by SUSAN MANN
A Walkerton-area chicken farmer has lost his bid to relocate a portion of basic quota to another property just three kilometres away from his existing barn.
Chicken Farmers of Ontario and the Ontario Agriculture, Food and Rural Affairs Appeal Tribunal both turned down Mark Schnurr’s request for an exemption from a CFO requirement that farmers hold a minimum quota amount of 14,000 units per premise.
Schnurr has 23,000 basic quota units allotted to him by Chicken Farmers. His existing registered chicken barn is on one property and he lives with his family on another farm three kilometres away called the “home farm” in the tribunal’s Dec. 21, 2012 written decision.
But Schnurr, who has been a chicken farmer since 2001, wanted to expand his business and transfer 6,500 units of his basic quota to a new 10,000 square foot barn he was planning build on the home farm on Highway 9 he owns with his wife, Tammy.
The Schnurrs’ existing barn is located next to environmentally sensitive land and it would cost about $60,000 more to expand that barn compared to building a stand-alone barn on the home farm, the decision says.
Schnurr’s processor, Maple Leaf Foods, supported his plans, according to the decision.
Schnurr requested the tribunal reverse the chicken board’s earlier decisions and consider both of his properties as a single premise. But the tribunal upheld the chicken board’s decisions of March 29, 2012 and Aug. 14, 2012 denying Schnurr’s exemption request.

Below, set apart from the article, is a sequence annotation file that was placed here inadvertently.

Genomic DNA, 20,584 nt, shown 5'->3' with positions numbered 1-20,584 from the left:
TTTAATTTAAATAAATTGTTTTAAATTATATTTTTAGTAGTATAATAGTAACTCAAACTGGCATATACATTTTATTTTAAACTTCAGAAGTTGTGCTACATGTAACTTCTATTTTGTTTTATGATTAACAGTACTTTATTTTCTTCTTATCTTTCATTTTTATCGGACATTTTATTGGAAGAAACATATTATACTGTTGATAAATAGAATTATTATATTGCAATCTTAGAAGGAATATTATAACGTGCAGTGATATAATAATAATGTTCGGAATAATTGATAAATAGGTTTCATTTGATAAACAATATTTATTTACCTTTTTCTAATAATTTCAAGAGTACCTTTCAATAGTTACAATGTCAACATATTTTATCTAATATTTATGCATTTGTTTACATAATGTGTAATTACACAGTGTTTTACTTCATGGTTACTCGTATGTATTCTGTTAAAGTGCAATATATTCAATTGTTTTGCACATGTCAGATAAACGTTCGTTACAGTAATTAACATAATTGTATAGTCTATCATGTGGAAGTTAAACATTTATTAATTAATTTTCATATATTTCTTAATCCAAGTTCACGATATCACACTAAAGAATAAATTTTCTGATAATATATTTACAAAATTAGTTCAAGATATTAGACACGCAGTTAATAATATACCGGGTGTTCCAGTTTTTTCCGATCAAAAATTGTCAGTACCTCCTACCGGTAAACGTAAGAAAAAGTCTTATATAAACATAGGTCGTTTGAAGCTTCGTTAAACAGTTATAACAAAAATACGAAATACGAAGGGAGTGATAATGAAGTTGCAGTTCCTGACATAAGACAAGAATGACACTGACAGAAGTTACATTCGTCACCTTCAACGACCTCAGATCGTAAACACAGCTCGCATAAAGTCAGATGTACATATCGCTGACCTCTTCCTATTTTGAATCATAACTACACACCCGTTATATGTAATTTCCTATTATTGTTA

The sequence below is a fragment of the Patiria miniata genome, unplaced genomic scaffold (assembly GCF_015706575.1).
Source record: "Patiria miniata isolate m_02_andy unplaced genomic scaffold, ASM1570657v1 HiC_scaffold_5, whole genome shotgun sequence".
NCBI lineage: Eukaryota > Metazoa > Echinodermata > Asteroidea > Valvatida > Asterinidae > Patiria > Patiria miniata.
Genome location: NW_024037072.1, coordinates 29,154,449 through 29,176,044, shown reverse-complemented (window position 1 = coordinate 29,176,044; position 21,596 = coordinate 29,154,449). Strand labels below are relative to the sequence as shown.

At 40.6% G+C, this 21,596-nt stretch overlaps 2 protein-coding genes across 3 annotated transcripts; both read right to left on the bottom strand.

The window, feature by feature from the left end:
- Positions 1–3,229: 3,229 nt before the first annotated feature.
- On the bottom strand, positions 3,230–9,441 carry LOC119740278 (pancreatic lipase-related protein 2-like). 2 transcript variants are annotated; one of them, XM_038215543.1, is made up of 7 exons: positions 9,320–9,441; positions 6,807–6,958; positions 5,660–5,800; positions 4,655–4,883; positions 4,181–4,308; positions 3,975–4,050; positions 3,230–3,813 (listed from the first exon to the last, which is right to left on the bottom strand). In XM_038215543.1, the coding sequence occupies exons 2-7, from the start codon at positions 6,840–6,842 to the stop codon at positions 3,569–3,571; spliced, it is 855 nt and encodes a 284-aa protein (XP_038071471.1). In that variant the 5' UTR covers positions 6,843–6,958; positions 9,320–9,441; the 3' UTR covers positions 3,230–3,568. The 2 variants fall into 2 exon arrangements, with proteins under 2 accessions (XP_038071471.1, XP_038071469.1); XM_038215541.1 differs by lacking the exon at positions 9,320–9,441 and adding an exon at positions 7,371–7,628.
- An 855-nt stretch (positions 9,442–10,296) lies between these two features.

The tribunal noted the chicken board understands the serious impact environmental zoning restrictions have on a farmer’s ability to expand his or her operation but didn’t consider it to be a circumstance unique to Schnurr. The tribunal agreed with the chicken board that Schnurr’s situation didn’t entitle him to an exemption to the quota policy based on special circumstances.
The chicken board was also concerned that granting an exemption to Schnurr could make it challenging to enforce the 14,000 units per premise requirement for other farmers in other circumstances, the decision says.
Schnurr couldn’t be reached for comment. BF
UPDATE: January 8 2013
Mark Schnurr of Walkerton says he isn’t planning any further appeals. “To me it’s not worth it,” he says. “I think they (the chicken board) are pretty set in their ways.”
His plan to build a new barn won’t proceed, nor will he try to expand his existing barn. BF